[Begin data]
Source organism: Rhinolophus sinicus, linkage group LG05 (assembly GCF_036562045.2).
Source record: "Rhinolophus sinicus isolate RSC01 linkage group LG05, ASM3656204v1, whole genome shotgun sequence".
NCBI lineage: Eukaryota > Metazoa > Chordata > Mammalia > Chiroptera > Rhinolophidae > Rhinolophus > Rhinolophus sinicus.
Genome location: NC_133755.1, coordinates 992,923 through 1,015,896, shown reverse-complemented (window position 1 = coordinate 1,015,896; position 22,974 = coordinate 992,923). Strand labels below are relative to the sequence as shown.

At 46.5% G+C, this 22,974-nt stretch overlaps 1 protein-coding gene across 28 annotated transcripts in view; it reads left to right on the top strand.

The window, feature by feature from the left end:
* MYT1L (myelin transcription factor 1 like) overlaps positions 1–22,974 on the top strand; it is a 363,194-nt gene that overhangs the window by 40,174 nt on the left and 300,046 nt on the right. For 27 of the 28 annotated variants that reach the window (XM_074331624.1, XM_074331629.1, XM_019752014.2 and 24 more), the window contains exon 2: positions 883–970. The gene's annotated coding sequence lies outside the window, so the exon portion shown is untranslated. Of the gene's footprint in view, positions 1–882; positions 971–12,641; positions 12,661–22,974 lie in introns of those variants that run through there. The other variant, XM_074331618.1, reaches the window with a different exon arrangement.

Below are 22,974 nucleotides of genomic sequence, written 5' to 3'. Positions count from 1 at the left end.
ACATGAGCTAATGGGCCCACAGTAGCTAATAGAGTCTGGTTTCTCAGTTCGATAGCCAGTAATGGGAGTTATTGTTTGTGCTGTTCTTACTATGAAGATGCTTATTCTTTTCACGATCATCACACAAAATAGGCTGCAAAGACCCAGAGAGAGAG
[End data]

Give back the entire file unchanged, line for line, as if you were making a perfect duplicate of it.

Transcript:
Source organism: Rhinolophus sinicus, linkage group LG05 (assembly GCF_036562045.2).
Source record: "Rhinolophus sinicus isolate RSC01 linkage group LG05, ASM3656204v1, whole genome shotgun sequence".
NCBI lineage: Eukaryota > Metazoa > Chordata > Mammalia > Chiroptera > Rhinolophidae > Rhinolophus > Rhinolophus sinicus.
Genome location: NC_133755.1, coordinates 992,923 through 1,015,896, shown reverse-complemented (window position 1 = coordinate 1,015,896; position 22,974 = coordinate 992,923). Strand labels below are relative to the sequence as shown.

At 46.5% G+C, this 22,974-nt stretch overlaps 1 protein-coding gene across 28 annotated transcripts in view; it reads left to right on the top strand.

The window, feature by feature from the left end:
* MYT1L (myelin transcription factor 1 like) overlaps positions 1–22,974 on the top strand; it is a 363,194-nt gene that overhangs the window by 40,174 nt on the left and 300,046 nt on the right. For 27 of the 28 annotated variants that reach the window (XM_074331624.1, XM_074331629.1, XM_019752014.2 and 24 more), the window contains exon 2: positions 883–970. The gene's annotated coding sequence lies outside the window, so the exon portion shown is untranslated. Of the gene's footprint in view, positions 1–882; positions 971–12,641; positions 12,661–22,974 lie in introns of those variants that run through there. The other variant, XM_074331618.1, reaches the window with a different exon arrangement.

Below are 22,974 nucleotides of genomic sequence, written 5' to 3'. Positions count from 1 at the left end.
ACATGAGCTAATGGGCCCACAGTAGCTAATAGAGTCTGGTTTCTCAGTTCGATAGCCAGTAATGGGAGTTATTGTTTGTGCTGTTCTTACTATGAAGATGCTTATTCTTTTCACGATCATCACACAAAATAGGCTGCAAAGACCCAGAGAGAGAG